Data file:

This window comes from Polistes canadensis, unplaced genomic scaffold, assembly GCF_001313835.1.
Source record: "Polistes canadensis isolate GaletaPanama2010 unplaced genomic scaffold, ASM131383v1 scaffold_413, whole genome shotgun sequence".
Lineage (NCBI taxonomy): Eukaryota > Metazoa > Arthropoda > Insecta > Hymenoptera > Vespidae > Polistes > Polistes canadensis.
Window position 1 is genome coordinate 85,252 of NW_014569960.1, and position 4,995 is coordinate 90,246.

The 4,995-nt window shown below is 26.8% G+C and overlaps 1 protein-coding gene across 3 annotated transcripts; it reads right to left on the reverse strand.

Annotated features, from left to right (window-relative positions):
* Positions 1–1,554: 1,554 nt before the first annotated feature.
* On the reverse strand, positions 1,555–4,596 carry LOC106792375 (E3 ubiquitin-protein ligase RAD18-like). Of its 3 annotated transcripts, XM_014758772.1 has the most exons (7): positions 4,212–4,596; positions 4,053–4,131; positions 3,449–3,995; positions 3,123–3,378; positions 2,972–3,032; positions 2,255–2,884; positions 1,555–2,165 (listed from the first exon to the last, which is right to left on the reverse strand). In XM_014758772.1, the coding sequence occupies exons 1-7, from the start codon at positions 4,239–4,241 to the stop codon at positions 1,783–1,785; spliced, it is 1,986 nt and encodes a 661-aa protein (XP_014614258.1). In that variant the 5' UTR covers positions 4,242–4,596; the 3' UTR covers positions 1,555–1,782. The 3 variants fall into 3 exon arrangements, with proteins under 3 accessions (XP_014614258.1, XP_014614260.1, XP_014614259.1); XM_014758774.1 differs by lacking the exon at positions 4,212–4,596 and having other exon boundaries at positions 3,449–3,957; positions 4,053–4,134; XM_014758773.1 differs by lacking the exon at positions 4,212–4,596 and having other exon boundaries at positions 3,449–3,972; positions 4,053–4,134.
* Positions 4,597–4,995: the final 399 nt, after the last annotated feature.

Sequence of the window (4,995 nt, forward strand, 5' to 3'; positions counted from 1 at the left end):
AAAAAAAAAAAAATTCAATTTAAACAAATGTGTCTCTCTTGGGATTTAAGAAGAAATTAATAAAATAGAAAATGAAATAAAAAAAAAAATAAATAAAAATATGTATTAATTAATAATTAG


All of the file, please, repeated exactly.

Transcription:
This window comes from Polistes canadensis, unplaced genomic scaffold, assembly GCF_001313835.1.
Source record: "Polistes canadensis isolate GaletaPanama2010 unplaced genomic scaffold, ASM131383v1 scaffold_413, whole genome shotgun sequence".
Lineage (NCBI taxonomy): Eukaryota > Metazoa > Arthropoda > Insecta > Hymenoptera > Vespidae > Polistes > Polistes canadensis.
Window position 1 is genome coordinate 85,252 of NW_014569960.1, and position 4,995 is coordinate 90,246.

The 4,995-nt window shown below is 26.8% G+C and overlaps 1 protein-coding gene across 3 annotated transcripts; it reads right to left on the reverse strand.

Annotated features, from left to right (window-relative positions):
* Positions 1–1,554: 1,554 nt before the first annotated feature.
* On the reverse strand, positions 1,555–4,596 carry LOC106792375 (E3 ubiquitin-protein ligase RAD18-like). Of its 3 annotated transcripts, XM_014758772.1 has the most exons (7): positions 4,212–4,596; positions 4,053–4,131; positions 3,449–3,995; positions 3,123–3,378; positions 2,972–3,032; positions 2,255–2,884; positions 1,555–2,165 (listed from the first exon to the last, which is right to left on the reverse strand). In XM_014758772.1, the coding sequence occupies exons 1-7, from the start codon at positions 4,239–4,241 to the stop codon at positions 1,783–1,785; spliced, it is 1,986 nt and encodes a 661-aa protein (XP_014614258.1). In that variant the 5' UTR covers positions 4,242–4,596; the 3' UTR covers positions 1,555–1,782. The 3 variants fall into 3 exon arrangements, with proteins under 3 accessions (XP_014614258.1, XP_014614260.1, XP_014614259.1); XM_014758774.1 differs by lacking the exon at positions 4,212–4,596 and having other exon boundaries at positions 3,449–3,957; positions 4,053–4,134; XM_014758773.1 differs by lacking the exon at positions 4,212–4,596 and having other exon boundaries at positions 3,449–3,972; positions 4,053–4,134.
* Positions 4,597–4,995: the final 399 nt, after the last annotated feature.

Sequence of the window (4,995 nt, forward strand, 5' to 3'; positions counted from 1 at the left end):
AAAAAAAAAAAAATTCAATTTAAACAAATGTGTCTCTCTTGGGATTTAAGAAGAAATTAATAAAATAGAAAATGAAATAAAAAAAAAAATAAATAAAAATATGTATTAATTAATAATTAG